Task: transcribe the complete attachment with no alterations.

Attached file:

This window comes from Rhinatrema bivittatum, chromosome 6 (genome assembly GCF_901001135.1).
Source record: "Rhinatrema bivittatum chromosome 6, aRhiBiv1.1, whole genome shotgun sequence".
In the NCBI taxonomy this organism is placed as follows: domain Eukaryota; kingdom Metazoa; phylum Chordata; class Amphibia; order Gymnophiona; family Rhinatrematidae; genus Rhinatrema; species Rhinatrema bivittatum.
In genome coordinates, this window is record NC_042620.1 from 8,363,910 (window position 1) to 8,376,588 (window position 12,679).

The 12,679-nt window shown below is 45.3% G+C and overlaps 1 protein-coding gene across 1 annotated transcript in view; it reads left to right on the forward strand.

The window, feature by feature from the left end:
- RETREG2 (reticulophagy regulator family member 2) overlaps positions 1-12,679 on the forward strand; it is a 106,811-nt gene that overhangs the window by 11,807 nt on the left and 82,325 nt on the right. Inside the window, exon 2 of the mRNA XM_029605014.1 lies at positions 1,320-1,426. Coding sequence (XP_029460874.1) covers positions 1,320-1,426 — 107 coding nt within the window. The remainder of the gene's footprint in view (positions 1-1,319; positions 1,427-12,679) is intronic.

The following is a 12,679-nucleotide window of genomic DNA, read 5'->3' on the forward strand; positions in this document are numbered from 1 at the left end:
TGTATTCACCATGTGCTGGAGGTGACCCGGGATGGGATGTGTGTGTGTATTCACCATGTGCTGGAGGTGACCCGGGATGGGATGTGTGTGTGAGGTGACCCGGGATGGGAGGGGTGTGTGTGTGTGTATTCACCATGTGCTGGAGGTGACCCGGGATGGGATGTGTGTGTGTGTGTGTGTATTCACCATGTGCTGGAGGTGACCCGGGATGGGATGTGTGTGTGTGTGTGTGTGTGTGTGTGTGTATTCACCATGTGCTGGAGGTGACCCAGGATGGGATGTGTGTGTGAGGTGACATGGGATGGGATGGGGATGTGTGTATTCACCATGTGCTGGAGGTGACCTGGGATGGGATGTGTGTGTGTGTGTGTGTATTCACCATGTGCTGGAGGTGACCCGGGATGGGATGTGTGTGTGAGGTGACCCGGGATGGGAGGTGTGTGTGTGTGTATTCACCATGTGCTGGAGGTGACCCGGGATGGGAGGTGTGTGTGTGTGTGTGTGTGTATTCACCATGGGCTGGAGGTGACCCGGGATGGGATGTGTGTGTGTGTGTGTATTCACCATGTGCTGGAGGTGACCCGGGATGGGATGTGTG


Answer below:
This window comes from Rhinatrema bivittatum, chromosome 6 (genome assembly GCF_901001135.1).
Source record: "Rhinatrema bivittatum chromosome 6, aRhiBiv1.1, whole genome shotgun sequence".
In the NCBI taxonomy this organism is placed as follows: domain Eukaryota; kingdom Metazoa; phylum Chordata; class Amphibia; order Gymnophiona; family Rhinatrematidae; genus Rhinatrema; species Rhinatrema bivittatum.
In genome coordinates, this window is record NC_042620.1 from 8,363,910 (window position 1) to 8,376,588 (window position 12,679).

The 12,679-nt window shown below is 45.3% G+C and overlaps 1 protein-coding gene across 1 annotated transcript in view; it reads left to right on the forward strand.

The window, feature by feature from the left end:
- RETREG2 (reticulophagy regulator family member 2) overlaps positions 1-12,679 on the forward strand; it is a 106,811-nt gene that overhangs the window by 11,807 nt on the left and 82,325 nt on the right. Inside the window, exon 2 of the mRNA XM_029605014.1 lies at positions 1,320-1,426. Coding sequence (XP_029460874.1) covers positions 1,320-1,426 — 107 coding nt within the window. The remainder of the gene's footprint in view (positions 1-1,319; positions 1,427-12,679) is intronic.

The following is a 12,679-nucleotide window of genomic DNA, read 5'->3' on the forward strand; positions in this document are numbered from 1 at the left end:
TGTATTCACCATGTGCTGGAGGTGACCCGGGATGGGATGTGTGTGTGTATTCACCATGTGCTGGAGGTGACCCGGGATGGGATGTGTGTGTGAGGTGACCCGGGATGGGAGGGGTGTGTGTGTGTGTATTCACCATGTGCTGGAGGTGACCCGGGATGGGATGTGTGTGTGTGTGTGTGTATTCACCATGTGCTGGAGGTGACCCGGGATGGGATGTGTGTGTGTGTGTGTGTGTGTGTGTGTGTATTCACCATGTGCTGGAGGTGACCCAGGATGGGATGTGTGTGTGAGGTGACATGGGATGGGATGGGGATGTGTGTATTCACCATGTGCTGGAGGTGACCTGGGATGGGATGTGTGTGTGTGTGTGTGTATTCACCATGTGCTGGAGGTGACCCGGGATGGGATGTGTGTGTGAGGTGACCCGGGATGGGAGGTGTGTGTGTGTGTATTCACCATGTGCTGGAGGTGACCCGGGATGGGAGGTGTGTGTGTGTGTGTGTGTGTATTCACCATGGGCTGGAGGTGACCCGGGATGGGATGTGTGTGTGTGTGTGTATTCACCATGTGCTGGAGGTGACCCGGGATGGGATGTGTG